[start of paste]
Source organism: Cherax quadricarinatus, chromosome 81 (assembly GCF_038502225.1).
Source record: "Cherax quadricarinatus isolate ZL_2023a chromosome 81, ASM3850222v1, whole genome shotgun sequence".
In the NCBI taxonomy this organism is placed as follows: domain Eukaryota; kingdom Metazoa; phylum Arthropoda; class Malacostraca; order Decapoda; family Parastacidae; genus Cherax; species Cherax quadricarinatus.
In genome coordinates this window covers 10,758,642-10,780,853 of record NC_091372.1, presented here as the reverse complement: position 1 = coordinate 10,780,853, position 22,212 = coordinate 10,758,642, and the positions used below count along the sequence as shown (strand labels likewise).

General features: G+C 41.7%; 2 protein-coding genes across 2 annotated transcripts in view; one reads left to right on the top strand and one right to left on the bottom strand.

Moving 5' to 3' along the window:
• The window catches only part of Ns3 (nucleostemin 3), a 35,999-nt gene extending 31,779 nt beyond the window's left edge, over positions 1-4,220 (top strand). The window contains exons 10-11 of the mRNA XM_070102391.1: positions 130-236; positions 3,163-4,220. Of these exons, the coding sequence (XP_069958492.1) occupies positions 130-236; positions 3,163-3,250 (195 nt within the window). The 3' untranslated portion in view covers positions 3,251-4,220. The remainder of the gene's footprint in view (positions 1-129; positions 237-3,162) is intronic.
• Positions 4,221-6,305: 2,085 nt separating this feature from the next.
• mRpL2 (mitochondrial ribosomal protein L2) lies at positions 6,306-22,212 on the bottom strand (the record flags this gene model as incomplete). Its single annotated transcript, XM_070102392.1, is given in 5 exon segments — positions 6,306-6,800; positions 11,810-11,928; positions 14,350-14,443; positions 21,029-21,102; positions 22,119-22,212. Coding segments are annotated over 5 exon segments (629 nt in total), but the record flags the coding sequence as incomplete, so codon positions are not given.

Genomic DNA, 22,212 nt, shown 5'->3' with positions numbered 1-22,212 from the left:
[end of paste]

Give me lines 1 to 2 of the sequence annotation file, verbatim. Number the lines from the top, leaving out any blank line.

Source organism: Cherax quadricarinatus, chromosome 81 (assembly GCF_038502225.1).
Source record: "Cherax quadricarinatus isolate ZL_2023a chromosome 81, ASM3850222v1, whole genome shotgun sequence".